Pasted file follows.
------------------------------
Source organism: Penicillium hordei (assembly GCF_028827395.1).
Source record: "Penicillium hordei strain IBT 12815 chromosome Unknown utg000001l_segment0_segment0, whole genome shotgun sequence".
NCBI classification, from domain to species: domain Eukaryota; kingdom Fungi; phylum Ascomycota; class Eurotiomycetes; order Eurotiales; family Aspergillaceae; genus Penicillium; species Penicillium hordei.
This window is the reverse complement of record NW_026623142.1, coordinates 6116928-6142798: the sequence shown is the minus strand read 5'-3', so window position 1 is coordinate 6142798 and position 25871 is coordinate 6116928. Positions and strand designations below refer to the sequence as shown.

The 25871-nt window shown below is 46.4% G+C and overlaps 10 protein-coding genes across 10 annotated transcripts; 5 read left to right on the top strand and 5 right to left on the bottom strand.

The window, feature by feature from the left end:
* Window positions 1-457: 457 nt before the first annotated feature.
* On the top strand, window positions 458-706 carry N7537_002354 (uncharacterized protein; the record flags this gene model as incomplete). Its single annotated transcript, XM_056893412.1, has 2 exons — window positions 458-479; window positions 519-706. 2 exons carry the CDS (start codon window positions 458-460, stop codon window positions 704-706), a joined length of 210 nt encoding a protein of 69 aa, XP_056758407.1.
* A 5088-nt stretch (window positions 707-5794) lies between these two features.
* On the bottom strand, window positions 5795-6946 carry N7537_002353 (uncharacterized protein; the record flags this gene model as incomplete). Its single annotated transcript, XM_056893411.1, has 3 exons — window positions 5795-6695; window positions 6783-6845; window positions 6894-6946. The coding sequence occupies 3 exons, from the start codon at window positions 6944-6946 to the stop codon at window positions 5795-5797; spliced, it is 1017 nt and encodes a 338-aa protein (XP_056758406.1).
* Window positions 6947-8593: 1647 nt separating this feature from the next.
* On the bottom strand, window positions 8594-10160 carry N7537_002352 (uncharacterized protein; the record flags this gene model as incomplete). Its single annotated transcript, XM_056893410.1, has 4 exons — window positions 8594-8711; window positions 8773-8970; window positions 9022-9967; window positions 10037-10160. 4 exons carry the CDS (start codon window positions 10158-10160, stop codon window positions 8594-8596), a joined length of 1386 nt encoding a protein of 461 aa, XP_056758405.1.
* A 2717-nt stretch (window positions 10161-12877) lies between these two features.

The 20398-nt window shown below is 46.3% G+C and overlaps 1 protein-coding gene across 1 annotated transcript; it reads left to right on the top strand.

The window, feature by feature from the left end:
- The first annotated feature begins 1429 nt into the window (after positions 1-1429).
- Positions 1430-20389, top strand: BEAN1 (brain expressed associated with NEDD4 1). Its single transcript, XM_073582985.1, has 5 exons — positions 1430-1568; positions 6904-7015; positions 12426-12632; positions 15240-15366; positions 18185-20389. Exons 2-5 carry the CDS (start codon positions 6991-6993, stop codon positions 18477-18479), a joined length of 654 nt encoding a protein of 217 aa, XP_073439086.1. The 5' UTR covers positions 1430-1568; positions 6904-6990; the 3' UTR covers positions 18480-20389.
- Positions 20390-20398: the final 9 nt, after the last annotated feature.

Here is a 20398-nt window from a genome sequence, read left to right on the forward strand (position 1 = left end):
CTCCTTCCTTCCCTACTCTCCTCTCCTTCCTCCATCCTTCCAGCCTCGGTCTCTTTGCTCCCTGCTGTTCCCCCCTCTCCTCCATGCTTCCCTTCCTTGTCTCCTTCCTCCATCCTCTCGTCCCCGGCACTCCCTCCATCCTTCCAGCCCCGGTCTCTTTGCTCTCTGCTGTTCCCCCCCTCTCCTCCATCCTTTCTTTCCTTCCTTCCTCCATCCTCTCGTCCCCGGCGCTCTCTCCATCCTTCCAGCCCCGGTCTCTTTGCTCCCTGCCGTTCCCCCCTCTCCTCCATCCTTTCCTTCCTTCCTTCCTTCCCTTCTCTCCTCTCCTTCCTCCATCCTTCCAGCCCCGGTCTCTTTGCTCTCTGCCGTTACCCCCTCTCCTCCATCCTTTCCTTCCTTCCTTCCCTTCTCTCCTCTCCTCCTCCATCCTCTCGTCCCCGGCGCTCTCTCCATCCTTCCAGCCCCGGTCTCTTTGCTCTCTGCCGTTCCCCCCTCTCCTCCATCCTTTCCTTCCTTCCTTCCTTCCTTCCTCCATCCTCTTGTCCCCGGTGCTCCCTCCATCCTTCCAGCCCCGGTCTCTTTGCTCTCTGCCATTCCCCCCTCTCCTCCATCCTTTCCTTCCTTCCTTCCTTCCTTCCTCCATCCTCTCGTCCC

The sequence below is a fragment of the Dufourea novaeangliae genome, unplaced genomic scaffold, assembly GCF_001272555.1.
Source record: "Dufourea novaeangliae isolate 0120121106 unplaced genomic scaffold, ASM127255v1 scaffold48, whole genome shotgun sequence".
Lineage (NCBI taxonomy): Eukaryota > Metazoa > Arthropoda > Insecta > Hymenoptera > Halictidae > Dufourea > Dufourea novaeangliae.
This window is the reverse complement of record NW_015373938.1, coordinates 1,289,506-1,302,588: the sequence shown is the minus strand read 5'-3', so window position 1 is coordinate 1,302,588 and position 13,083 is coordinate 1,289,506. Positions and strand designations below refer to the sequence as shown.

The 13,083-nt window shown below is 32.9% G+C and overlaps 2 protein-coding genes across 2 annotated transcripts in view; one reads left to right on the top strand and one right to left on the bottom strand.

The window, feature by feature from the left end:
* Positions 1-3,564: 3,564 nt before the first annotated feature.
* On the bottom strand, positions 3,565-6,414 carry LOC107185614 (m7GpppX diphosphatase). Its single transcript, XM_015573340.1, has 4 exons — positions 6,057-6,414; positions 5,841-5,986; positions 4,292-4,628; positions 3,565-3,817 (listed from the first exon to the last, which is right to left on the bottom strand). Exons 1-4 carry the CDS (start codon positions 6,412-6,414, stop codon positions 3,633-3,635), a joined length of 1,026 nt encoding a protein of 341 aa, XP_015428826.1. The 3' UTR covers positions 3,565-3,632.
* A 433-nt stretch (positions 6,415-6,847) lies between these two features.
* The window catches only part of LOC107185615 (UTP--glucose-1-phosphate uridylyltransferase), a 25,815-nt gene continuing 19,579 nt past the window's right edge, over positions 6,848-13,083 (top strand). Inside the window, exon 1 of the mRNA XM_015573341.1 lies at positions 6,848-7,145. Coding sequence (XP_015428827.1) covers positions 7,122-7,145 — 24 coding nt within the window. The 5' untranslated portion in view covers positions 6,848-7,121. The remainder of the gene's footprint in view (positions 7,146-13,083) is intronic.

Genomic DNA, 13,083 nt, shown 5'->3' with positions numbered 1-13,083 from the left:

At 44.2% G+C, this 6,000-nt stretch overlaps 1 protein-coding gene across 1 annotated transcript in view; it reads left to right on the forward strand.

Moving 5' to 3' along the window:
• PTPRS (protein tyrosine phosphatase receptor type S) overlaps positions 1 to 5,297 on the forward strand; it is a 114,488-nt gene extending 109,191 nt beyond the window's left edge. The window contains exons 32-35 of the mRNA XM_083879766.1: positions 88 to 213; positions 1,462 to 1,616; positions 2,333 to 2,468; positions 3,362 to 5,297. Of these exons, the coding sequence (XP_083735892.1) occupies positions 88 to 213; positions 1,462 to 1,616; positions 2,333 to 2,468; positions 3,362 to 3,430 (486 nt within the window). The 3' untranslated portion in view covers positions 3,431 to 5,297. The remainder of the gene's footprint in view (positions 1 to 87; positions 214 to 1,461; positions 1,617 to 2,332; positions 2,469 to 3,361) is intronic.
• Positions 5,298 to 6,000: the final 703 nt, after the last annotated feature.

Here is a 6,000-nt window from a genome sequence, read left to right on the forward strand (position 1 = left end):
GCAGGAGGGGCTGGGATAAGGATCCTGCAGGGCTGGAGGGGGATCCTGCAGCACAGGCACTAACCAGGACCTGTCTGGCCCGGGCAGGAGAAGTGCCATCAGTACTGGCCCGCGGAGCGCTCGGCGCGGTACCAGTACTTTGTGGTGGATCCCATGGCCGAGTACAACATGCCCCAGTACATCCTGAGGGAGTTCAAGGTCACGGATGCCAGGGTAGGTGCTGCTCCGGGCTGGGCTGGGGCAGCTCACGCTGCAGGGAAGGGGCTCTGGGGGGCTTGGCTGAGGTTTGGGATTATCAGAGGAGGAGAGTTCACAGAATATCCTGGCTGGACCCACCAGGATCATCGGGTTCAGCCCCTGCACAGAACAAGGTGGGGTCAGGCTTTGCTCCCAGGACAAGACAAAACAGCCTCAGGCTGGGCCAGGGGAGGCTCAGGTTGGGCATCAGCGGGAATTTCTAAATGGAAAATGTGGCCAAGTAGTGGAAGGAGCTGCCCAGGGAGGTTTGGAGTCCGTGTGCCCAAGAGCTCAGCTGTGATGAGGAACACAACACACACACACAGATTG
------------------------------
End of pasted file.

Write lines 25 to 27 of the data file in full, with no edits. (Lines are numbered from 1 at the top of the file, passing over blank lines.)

The 13,083-nt window shown below is 32.9% G+C and overlaps 2 protein-coding genes across 2 annotated transcripts in view; one reads left to right on the top strand and one right to left on the bottom strand.

The window, feature by feature from the left end:
* Positions 1-3,564: 3,564 nt before the first annotated feature.